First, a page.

This became worse with the advent of aeroplanes during the likes of WWII where high status individuals would be flown for protection on military aeroplanes across or close to enemy territory from meeting to meeting. Usually such aircraft were what was available as required rather than be assigned to the individual. Thus usually came with tactical radio systems rather than diplomatic radio systems.

The solution the NSA came up with eventually was to make all comms systems equally as secure in terms of time and other dimensions.

This is obviously nolonger practical due to cost and other factors.

One solution that has been proposed in other places is the use of smart cards as crypto units that you “plug into any phone with a slot” such that the voice etc gets routed through the smart card and back into the phone for onwards processing/communications.

Surprisingly this is generaly quite workable with older generation GSM phone technology and such a phone can be passed at quite a high EAL level.

The fly in the ointment is modern smart phones that make “common interfaces” to all the gizzmos such as mic, touch screen, camera, GPS, accelerometers, etc wide open at the lowest levels (which is why the CarrierIQ “test” software could do what it wanted).

There are various ways to get around this issue but currently nobody appears even remotly bothered.

This is partly due to “no need perceived” by the designers and the one issue I bang on about from time to time “efficiency-v-security”.

It is this latter item that is the stumbling block that is going to litter the road to security on mobile devices.

One solution that has been sugested is an insecure smart device attached to a secure phone by a mandated interface or choke point.

In some respects this will work relaativly well, in that the phone knows who or what the user is trying to connect to and can thus set the required security policy whilst the comms is in progress. The phone “CPU” has a well known load so can be not “efficiency limited” unlike the smart device.

Another way to look at it is the smart device is effectivly working “off line” so it’s data can for many reasons be treated as “data at rest” that is it is “encrypted by default” before going to the choke point, which greatly simplifies some of the security issues.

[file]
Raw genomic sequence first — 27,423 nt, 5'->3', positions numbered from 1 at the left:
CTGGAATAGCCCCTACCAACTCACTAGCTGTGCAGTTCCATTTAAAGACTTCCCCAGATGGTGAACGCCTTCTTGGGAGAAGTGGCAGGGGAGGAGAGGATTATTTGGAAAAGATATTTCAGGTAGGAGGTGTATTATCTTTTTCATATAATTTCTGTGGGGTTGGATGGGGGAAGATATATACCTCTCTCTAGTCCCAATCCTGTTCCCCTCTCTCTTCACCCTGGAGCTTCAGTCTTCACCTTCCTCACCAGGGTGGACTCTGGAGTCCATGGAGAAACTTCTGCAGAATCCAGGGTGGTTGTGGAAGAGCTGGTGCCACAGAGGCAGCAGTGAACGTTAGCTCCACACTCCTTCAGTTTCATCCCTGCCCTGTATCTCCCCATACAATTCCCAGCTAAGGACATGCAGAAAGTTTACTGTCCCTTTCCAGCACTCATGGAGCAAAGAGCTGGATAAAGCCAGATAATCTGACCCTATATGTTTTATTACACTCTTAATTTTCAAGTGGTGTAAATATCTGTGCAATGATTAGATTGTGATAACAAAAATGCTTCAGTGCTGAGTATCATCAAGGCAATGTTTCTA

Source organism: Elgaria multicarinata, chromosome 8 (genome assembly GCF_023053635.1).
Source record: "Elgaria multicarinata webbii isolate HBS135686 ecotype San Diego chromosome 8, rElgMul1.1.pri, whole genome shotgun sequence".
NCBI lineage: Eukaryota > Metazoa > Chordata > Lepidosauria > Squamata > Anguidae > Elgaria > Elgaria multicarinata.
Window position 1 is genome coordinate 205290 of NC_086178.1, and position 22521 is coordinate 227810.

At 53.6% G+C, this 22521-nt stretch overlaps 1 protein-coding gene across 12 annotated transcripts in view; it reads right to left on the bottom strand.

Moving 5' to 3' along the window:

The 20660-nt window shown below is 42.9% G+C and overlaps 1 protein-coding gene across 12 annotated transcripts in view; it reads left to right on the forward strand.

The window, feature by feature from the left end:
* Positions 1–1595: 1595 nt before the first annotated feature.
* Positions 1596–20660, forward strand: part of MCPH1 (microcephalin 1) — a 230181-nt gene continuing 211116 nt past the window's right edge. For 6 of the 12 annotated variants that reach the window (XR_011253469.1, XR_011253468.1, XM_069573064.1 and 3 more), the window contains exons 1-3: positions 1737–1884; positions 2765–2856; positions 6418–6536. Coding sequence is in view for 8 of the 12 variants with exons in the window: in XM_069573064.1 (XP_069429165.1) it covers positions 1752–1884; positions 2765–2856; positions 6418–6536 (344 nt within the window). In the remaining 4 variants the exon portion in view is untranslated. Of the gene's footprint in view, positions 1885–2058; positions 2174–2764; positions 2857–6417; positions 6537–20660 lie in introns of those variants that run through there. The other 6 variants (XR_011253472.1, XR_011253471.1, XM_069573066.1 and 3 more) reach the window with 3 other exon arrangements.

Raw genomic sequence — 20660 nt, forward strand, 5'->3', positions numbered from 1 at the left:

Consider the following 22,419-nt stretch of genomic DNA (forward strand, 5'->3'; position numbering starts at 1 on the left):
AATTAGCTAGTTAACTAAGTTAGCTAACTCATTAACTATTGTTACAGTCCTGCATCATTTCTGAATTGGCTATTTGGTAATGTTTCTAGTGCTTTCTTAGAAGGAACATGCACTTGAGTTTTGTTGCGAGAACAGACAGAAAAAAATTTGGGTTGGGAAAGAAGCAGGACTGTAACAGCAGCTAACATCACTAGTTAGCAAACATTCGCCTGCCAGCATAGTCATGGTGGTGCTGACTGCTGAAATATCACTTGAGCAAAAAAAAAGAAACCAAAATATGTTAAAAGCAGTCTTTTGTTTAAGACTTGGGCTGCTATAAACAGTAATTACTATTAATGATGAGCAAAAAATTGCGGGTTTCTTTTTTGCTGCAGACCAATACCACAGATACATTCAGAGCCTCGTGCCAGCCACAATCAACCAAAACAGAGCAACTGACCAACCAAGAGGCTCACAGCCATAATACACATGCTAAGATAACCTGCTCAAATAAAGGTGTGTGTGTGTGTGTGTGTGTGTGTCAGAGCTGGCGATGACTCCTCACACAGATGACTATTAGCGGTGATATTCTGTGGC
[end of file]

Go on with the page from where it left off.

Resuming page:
Another is the “central switch” system where the phone part provides an always encrypted Point to Point link from the smart device back to the central switch. The switch then takes care of the security issues where “efficiency” in not such an issue.

If I was having to make the design choice I would almost certainly take a serious look to using the P2P + Central switch method with the phone being basicaly “secure” and the “smart device” hung off of it only ever seeing the central switch. Whilst it might not give the ultimate “bang for the buck” in many ways it is the way GSM phones are currently designed as it makes compliance testing oh so much simpler.

RobertT September 24, 2012 4:44 PM

“With just a few hundred extra gates, you can add a remotely-triggerable privilege escalation vulnerability to the CPU”

I don’t think so!

It is certainly possible, on chip, to build hardware which will look for and match a long enable sequence in teh ALU or some I/O peripheral, however in most operating systems achieving this hardware match does absolutely nothing to escalate the privilege that a low level software task is allocated.

Task privilege is a function of the operating system kernel, so with proper sandboxing and virtualization techniques the low level task is still confined to operating within the its allocated memory space. This means that even if this special hardware existed the low level task would not be able to utilize this hardware. There is no difference between this and a low level task trying to access the memory space dedicated to a different low level task (hopefully in both cases the OS/memory control systems would prevent this access)

For a hardware exploit to be useful it needs to somehow achieve one of the following:
1) enable an alternate unsecure boot ROM, (such as enable the USB for OS loading), in essence we need to enable a rootkit load. This could be done by the exploit hardware changing the chips internal memory addressing, most microprocessors execute their very first instruction from memory location 0000h, if an exploit existed that mapped 1000h to 0000h then the cold boot would start at 1000h. The privilege escalation would be achieved by first loading a rootkit located at 1000h, before loading the OS.

2) remap the memory locations of peripherals (for instance the microphone I/O might also go to an unused IO port or be memory mapped (Note: a properly sandboxed task would generally not have any access to any I/O so adding this would be useless), this hardware change only helps to copy the secret information to an unexpected location in the memory space, it does nothing to change task privilege to access that new space)